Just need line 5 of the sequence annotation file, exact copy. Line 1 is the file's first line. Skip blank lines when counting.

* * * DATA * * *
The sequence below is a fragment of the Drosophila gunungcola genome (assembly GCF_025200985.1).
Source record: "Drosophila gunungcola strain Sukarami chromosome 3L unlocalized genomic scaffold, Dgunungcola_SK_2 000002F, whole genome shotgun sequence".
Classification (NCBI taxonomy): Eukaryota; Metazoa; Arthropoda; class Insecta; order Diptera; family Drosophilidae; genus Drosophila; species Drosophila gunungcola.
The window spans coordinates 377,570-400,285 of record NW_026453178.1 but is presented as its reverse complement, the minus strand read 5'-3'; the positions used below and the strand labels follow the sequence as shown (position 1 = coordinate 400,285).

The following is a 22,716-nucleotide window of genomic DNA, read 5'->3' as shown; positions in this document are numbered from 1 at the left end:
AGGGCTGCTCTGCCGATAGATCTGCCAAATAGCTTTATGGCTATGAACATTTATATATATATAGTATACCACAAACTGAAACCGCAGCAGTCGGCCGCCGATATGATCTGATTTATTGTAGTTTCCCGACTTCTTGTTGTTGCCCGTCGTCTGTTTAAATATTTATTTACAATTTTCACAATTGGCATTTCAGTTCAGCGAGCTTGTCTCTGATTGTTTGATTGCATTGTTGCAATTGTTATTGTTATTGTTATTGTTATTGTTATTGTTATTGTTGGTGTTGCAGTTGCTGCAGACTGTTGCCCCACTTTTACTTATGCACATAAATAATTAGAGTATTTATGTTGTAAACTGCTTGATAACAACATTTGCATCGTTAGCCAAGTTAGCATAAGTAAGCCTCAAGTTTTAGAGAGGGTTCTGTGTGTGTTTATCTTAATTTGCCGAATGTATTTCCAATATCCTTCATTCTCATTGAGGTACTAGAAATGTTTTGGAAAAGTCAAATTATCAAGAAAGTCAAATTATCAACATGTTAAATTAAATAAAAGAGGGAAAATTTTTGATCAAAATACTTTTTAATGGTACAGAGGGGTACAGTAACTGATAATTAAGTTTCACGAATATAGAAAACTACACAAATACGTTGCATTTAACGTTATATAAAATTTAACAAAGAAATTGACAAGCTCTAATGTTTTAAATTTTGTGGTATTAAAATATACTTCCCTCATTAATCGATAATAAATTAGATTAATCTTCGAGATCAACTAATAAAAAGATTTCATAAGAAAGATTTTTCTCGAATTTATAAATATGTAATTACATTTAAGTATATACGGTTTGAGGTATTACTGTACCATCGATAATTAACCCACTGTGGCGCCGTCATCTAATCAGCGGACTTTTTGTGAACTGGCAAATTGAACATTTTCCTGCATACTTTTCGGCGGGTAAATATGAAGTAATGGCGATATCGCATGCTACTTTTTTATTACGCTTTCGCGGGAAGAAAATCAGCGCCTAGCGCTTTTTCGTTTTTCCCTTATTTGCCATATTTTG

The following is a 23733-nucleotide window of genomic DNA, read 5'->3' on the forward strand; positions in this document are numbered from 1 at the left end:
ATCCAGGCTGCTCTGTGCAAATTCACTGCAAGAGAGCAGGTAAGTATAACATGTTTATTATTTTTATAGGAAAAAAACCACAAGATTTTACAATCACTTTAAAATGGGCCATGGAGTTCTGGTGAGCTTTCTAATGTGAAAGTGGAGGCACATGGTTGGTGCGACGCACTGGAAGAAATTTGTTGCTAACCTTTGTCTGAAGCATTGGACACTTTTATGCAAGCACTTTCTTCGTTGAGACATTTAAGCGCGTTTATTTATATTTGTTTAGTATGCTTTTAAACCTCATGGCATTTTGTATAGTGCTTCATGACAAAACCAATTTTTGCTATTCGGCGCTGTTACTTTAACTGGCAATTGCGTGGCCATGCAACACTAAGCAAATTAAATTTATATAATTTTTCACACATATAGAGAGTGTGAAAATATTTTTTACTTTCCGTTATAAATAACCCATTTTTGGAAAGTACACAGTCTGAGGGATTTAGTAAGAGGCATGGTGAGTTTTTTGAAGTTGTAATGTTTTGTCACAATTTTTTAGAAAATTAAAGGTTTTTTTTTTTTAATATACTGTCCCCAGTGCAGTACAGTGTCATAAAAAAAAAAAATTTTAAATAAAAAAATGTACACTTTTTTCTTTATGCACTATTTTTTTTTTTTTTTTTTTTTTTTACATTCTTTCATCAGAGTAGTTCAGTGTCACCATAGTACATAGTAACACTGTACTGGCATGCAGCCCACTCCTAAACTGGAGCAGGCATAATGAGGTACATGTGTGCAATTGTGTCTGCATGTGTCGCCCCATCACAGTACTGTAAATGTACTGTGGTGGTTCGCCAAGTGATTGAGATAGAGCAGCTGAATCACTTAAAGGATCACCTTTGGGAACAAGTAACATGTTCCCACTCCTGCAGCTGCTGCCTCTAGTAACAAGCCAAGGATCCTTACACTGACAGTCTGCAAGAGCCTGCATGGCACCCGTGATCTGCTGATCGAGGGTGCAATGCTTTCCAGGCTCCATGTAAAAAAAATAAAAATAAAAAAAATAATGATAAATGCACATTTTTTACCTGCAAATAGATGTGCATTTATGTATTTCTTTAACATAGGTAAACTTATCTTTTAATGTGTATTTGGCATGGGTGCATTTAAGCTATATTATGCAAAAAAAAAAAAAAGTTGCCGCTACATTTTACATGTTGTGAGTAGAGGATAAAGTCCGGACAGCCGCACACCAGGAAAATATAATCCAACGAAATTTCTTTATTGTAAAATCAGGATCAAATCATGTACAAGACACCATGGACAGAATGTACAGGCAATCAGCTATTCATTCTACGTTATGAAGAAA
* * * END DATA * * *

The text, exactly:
The following is a 22,716-nucleotide window of genomic DNA, read 5'->3' as shown; positions in this document are numbered from 1 at the left end: